The Yanoama are one of the most numerous remaining aboriginal populations of the South American tropical forests, and their large territory constitutes a significant culture region. Although other scholars (anthropologists, geneticists, linguists) have studied this contemporary "neolithic" population, this is the first geographic study of the Yanoama. It is also the only book to focus on the Yanoama highland core area—the Parima massif—and it is the first study to analyze Yanoama horticulture as an integral part of their ecosystem.
The author is concerned principally with the spatial dimension as developed in Yanoama culture, with the spatial patterns of functioning systems, and with Yanoama ecology in this highland habitat. The natural environment is viewed, not as a cultural determinant,but as part of the total ecosystem. Livelihood activities constitute a major organizing theme and, among these, gardening receives the most attention. Frequently classified as a nomadic hunter-gatherer group, the Yanoama are found to have a deep-seated horticultural tradition, and many new data on this tradition are presented. As this study reveals, the Yanoama have created and maintained a cultural landscape that bears their distinctive stamp.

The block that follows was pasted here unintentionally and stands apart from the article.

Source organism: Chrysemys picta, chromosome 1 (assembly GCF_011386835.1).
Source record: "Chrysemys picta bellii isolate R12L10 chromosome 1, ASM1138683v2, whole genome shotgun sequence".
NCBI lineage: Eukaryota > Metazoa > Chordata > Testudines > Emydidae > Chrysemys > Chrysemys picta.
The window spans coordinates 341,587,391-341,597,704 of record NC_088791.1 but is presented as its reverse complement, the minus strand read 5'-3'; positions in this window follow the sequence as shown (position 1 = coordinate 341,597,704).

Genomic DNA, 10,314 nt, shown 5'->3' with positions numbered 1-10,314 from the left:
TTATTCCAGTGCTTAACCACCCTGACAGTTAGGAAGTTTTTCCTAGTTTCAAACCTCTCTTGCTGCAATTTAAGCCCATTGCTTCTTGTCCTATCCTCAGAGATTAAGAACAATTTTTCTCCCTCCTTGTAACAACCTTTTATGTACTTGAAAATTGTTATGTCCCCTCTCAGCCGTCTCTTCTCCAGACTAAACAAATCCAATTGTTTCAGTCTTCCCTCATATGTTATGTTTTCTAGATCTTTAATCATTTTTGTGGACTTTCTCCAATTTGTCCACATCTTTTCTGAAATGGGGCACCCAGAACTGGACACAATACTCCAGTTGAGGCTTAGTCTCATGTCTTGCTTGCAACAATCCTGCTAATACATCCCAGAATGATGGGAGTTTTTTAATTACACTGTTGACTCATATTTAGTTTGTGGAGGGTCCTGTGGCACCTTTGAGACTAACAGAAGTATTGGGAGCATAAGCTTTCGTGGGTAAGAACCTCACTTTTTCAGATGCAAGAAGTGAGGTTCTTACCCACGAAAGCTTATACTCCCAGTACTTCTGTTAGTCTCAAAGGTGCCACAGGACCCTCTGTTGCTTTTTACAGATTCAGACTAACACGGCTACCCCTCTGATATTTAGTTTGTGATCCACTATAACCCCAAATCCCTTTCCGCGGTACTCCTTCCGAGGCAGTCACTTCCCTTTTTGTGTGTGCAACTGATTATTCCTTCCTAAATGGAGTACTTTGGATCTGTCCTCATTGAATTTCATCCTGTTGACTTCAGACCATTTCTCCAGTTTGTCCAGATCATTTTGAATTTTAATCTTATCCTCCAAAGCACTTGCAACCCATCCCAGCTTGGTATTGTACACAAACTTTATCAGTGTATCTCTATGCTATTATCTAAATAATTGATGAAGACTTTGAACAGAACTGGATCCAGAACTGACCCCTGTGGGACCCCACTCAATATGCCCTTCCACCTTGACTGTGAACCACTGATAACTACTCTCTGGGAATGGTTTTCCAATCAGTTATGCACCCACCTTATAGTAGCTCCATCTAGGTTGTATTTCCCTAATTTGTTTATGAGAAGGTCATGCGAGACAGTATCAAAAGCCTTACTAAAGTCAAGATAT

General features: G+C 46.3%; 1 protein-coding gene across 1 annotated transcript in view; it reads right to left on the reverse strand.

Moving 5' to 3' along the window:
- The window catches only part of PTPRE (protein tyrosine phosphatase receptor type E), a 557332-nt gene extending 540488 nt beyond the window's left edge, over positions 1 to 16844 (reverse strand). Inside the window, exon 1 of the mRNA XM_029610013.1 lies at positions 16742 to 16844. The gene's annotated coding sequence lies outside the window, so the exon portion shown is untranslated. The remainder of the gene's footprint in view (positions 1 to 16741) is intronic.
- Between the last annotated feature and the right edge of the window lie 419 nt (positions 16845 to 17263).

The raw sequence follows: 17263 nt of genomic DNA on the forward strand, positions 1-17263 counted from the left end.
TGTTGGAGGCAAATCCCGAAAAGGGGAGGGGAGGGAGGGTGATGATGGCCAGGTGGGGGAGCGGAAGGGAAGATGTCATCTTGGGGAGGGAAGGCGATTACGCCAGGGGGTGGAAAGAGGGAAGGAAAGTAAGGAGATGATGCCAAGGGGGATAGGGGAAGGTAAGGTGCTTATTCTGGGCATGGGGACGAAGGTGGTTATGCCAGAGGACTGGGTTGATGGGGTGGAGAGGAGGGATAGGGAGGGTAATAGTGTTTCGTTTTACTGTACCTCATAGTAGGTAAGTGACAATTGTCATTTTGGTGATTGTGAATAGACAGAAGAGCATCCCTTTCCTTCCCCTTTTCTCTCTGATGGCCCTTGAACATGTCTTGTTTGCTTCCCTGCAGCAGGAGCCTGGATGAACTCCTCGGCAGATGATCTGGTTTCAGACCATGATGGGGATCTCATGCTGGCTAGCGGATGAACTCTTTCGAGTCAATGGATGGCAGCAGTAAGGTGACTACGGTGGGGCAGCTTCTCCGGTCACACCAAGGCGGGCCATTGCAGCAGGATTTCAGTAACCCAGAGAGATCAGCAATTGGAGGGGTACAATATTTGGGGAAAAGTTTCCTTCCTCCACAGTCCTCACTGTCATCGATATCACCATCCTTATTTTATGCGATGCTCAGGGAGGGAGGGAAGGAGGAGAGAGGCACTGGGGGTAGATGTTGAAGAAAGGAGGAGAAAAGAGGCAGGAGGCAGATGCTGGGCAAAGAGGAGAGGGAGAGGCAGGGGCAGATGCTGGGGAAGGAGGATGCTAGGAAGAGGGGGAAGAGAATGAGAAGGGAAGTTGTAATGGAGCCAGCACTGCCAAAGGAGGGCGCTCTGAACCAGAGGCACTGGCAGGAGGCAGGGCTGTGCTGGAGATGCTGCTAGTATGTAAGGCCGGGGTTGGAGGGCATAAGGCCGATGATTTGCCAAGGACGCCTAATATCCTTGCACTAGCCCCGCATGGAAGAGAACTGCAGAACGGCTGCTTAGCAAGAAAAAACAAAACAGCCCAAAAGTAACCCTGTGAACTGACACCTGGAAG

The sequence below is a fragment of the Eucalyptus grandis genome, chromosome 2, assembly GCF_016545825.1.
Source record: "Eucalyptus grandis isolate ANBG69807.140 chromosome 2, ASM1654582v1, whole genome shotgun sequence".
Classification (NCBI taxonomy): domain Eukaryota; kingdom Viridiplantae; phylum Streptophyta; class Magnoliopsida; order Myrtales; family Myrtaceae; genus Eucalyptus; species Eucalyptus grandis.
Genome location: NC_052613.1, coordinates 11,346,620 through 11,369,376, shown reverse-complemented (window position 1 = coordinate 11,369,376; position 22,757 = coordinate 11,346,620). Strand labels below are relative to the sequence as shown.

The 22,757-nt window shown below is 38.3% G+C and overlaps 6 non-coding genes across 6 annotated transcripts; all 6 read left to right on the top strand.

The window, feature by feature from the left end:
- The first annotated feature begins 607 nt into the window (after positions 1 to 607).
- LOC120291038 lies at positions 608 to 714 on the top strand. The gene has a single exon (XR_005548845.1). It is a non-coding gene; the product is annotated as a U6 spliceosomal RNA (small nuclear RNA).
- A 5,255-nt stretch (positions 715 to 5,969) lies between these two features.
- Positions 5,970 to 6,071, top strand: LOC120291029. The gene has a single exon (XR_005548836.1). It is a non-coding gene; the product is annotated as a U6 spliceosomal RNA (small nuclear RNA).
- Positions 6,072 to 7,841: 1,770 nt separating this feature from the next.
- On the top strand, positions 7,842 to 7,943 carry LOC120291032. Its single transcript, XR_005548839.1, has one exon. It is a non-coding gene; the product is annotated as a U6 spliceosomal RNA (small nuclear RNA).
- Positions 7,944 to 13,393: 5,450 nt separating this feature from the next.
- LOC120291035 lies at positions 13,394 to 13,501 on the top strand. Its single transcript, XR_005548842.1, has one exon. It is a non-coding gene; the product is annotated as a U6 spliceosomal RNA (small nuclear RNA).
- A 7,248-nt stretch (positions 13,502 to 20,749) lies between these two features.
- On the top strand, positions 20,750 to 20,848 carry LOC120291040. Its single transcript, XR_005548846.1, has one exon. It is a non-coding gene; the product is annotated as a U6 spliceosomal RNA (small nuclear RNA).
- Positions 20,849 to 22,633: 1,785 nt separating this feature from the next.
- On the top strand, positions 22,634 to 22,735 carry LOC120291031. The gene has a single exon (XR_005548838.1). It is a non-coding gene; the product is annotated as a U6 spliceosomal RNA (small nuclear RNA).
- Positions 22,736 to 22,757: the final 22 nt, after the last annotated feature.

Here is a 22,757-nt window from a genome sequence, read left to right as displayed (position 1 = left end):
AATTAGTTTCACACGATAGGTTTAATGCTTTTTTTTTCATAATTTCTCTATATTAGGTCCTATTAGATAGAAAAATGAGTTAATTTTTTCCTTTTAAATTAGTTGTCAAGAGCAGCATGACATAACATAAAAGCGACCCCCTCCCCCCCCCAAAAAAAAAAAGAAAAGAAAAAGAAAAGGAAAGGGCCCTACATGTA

By William J. Smole
William J. Smole is Professor Emeritus at the University of Pittsburgh. His field observations on which this book is based were obtained through intensive research in Venezuela, complemented by work in Brazil. His previous publications include Owner-Cultivatorship in Middle Chile.